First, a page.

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(Based on ruling 81022 of the Eretz Hemdah-Gazit Rabbinical Courts)

Unpaid Rent during Corona


Beit Din Eretz Hemda - Gazit

Cheshvan 5 5783
Case: An organization (=pl) rented out a building to a yeshiva (=def). The contract called for reduced payment of rent (20,000 NIS monthly) but added that def was responsible to pay for renovations. Def closed during the year, due to the Corona pandemic, and did not finish rental payments. Also, upon moving out, def took with them some things (air conditioning, light fixtures) they had installed. Pl claims 85,000 NIS in rental fees, compensation for the things def took, and a penalty for late payment of rent. Def originally admitted owing money and asked for an extension until the municipality paid promised funds. Subsequently, def demanded a reduction in rent because they did not use the building during Corona. Regarding the things removed from the premises, they claimed they were mostly things that are not part of the building.

Ruling: Corona discount for the rent: Def’s initial agreement to the rental payment is considered a binding admission of obligation, and therefore we do not accept the new claim of partial exemption. Furthermore, the exemption due to a makat medina (a broad problem that prevents use of something rented – see Bava Metzia 105b) does not apply here, because many yeshivot were able to use their buildings during the pandemic. Therefore, def has to pay the unpaid rental fees in full (85,000 NIS).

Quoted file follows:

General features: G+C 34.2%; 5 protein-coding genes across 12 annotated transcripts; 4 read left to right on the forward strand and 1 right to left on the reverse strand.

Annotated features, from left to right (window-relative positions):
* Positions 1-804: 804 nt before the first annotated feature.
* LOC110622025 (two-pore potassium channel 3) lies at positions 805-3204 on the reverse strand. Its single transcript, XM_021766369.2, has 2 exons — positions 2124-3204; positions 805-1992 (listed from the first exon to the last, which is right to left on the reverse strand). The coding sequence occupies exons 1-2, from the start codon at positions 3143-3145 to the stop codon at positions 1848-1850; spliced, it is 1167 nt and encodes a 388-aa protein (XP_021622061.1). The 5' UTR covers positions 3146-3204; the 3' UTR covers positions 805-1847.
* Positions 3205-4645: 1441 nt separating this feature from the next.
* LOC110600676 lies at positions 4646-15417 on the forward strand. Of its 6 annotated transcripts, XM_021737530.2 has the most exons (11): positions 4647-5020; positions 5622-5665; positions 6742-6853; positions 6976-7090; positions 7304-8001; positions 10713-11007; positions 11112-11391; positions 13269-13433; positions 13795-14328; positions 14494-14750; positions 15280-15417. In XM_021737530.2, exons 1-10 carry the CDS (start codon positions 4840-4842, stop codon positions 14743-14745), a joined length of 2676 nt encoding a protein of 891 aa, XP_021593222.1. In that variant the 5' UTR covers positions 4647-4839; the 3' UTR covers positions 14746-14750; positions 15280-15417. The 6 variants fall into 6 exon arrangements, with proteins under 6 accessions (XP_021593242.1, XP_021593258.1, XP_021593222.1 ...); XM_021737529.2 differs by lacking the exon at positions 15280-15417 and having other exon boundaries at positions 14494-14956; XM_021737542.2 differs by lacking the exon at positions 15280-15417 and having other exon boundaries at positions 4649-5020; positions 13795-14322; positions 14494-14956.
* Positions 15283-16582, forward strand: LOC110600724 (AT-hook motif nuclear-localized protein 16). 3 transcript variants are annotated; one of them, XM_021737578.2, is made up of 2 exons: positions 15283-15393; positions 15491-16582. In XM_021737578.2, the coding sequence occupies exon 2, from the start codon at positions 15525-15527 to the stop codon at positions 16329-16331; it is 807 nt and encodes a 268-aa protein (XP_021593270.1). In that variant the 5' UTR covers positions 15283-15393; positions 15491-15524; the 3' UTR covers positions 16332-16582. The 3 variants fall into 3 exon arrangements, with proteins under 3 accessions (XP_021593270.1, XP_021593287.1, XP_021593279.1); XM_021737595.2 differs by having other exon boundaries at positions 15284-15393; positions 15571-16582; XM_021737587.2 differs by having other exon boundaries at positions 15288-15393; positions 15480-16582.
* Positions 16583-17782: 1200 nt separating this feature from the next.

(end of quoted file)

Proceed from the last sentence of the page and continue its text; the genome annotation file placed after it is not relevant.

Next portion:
Payment for removed improvements: Beit din accepts pl’s fundamental claim. First, the contract requires def to leave whatever they permanently installed into the structure, which applies to air conditioning and light fixtures. Secondly, the contract requires def to provide those things in the renovation for which they were compensated. That which was included in the contract is binding based on two kinyanim: 1. Chatzer – pl’s property acquired that which was placed into in. Although there is a machloket of whether kinyan chatzer works with property that is rented out (see Shulchan Aruch, Choshen Mishpat 313:3 and Acharonim ad loc.), since the contract says that the provisions shall take effect "in the best possible way," we accept the opinions that it works. 2. Situmta (societally accepted finalization – see Shulchan Aruch, CM 201:2) – Whatever is stipulated in a signed, written contract is considered binding.
However, beit din reduces (by 8,211 NIS) the amount due on the air conditioning, as units that pl was to have received depreciate over the year (fixtures do not).
Late payment – The contract speaks of 400,000 NIS payment without the need to prove damage for delay in implementing the contract. However, beit din agrees with def that the lateness penalty is for def not leaving the building at the end of the contract, not for payment.
Cosigners: Since the yeshiva has folded and is unable to pay, the cosigners are responsible to do so. One cosigner claimed he did not read the contract he signed. It is not clear what he thought he was signing, and such claims are anyway non-starters (Shulchan Aruch, CM 45:3). The second cosigner agrees that he is obligated. The Shulchan Aruch (CM 132:3) brings two opinions on whether a creditor can extract the entire obligation from either cosigner. Since the matter is not clearly decided, pl must ask both cosigners for payment, and only if one does not pay, may pl demand the second half as well from the cosigner who paid.

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